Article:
Michael Mukasey was approved by the Senate as the next Attorney General. The issue calling his confirmation into question was the fact that he refused to commit to the proposition that drowning an interrogation subject constituted torture. (Technically not drowning, but “waterboarding” in which the subject only thinks he or she is drowning.)
Among those who are comfortable with such ambiguity in America’s position on torture are Indiana’s own Evan Bayh and Richard Lugar. Not voting on the confirmation were Presidential candidates Joe Biden, Hillary Clinton, Chris Dodd, John McCain, and Barack Obama.
I tend to agree with Patrick Leahy on this. He suggests that Mukasey is a solid individual, but moral ambiguity on torture is unacceptable. Leahy said, “I am not going to aid and abet the confirmation contortions of this administration. I do not vote to allow torture.” He spoke at more length during the committee hearings:
Nothing is more fundamental to our constitutional democracy than our basic notion that no one is above the law. This Administration has undercut that precept time after time. They are now trying to do it again, with an issue as fundamental as whether the United States of America will join the ranks of those governments that approve of torture. This President and Vice President should not be allowed to violate our obligations under the Convention Against Torture and the Geneva Conventions or disregard U.S. statutes such as our Detainee Treatment Act and War Crimes Act. They should not be allowed to overturn more than 200 years of our Nation’s human rights and moral leadership around the world.
The Administration has compounded its lawlessness by cloaking its policies and miscalculations under a veil of secrecy, leaving Congress, the courts, and the American people in the dark about what they are doing. The President says that we do not torture, but had his lawyers redefine torture down in secret memos, in fundamental conflict with American values and law. …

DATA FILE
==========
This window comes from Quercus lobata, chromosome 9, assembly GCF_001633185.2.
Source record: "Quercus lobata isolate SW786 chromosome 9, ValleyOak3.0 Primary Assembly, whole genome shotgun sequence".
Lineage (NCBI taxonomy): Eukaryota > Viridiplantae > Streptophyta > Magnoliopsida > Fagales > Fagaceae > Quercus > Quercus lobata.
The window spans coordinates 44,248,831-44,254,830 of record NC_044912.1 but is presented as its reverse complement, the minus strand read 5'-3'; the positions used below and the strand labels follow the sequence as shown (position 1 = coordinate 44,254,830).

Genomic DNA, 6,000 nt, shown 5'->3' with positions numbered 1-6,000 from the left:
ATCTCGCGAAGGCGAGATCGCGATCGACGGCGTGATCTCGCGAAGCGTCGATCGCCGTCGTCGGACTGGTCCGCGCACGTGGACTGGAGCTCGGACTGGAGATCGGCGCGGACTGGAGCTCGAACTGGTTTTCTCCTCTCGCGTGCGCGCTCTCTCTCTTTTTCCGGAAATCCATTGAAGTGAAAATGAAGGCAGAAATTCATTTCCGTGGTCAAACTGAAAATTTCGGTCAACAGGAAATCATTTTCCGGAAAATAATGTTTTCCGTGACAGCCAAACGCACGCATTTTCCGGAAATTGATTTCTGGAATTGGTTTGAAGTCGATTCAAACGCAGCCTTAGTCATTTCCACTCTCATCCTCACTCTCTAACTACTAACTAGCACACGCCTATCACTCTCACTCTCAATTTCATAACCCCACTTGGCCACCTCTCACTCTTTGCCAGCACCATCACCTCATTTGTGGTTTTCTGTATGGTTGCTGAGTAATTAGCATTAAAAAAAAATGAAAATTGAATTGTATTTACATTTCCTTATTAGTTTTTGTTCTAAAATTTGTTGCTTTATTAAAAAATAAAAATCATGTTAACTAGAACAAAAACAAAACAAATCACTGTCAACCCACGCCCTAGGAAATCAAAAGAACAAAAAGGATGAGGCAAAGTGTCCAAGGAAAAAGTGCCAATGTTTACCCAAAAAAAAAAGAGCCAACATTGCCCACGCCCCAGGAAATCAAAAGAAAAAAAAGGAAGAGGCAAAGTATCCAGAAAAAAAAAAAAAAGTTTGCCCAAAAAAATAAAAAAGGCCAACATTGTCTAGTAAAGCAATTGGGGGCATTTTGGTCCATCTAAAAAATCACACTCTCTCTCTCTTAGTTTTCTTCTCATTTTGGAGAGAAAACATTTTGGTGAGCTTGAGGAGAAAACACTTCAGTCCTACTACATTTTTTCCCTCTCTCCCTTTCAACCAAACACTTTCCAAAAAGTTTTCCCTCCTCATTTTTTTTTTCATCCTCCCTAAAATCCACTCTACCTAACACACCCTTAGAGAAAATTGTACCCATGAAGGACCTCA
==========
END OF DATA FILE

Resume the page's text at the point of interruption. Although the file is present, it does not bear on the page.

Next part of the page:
Some have sought to find comfort in Judge Mukasey’s personal assurance that he would enforce a future, new law against waterboarding if this Congress were to pass one. Unsaid, of course, is the fact that any such prohibition would have to be enacted over the veto of this President.
But the real damage of this argument is not its futility. The real harm is that it presupposes that we do not already have laws and treaty obligations against waterboarding. In fact, we do. No Senator should abet this Administration’s legalistic obfuscations by those such as Alberto Gonzales, John Yoo, and David Addington by agreeing that the laws on the books do not already make waterboarding illegal. We have been prosecuting water torture for more than 100 years. …
I wish that I could support Judge Mukasey’s nomination. I like Michael Mukasey. But this is an Administration that has been acting outside the law and an Administration that has now created a “confirmation contortion.” When many of us voted to confirm General Petreas, the Administration turned around and, for political advantage, tried to claim that when we voted to confirm the nominee, we also voted for the President’s war policies. Just as I do not support this President’s Iraq policy, I do not support his torture policy or his views of unaccountability or unlimited Executive power.
No one is more eager to restore strong leadership and independence to the Department of Justice than I. What we need most right now is an Attorney General who believes and understands that there must be limitations on Executive power. America needs to be certain of the bedrock principles in our laws and our values that no President and no American can be authorized to violate. Accordingly, I vote no on the President’s nomination.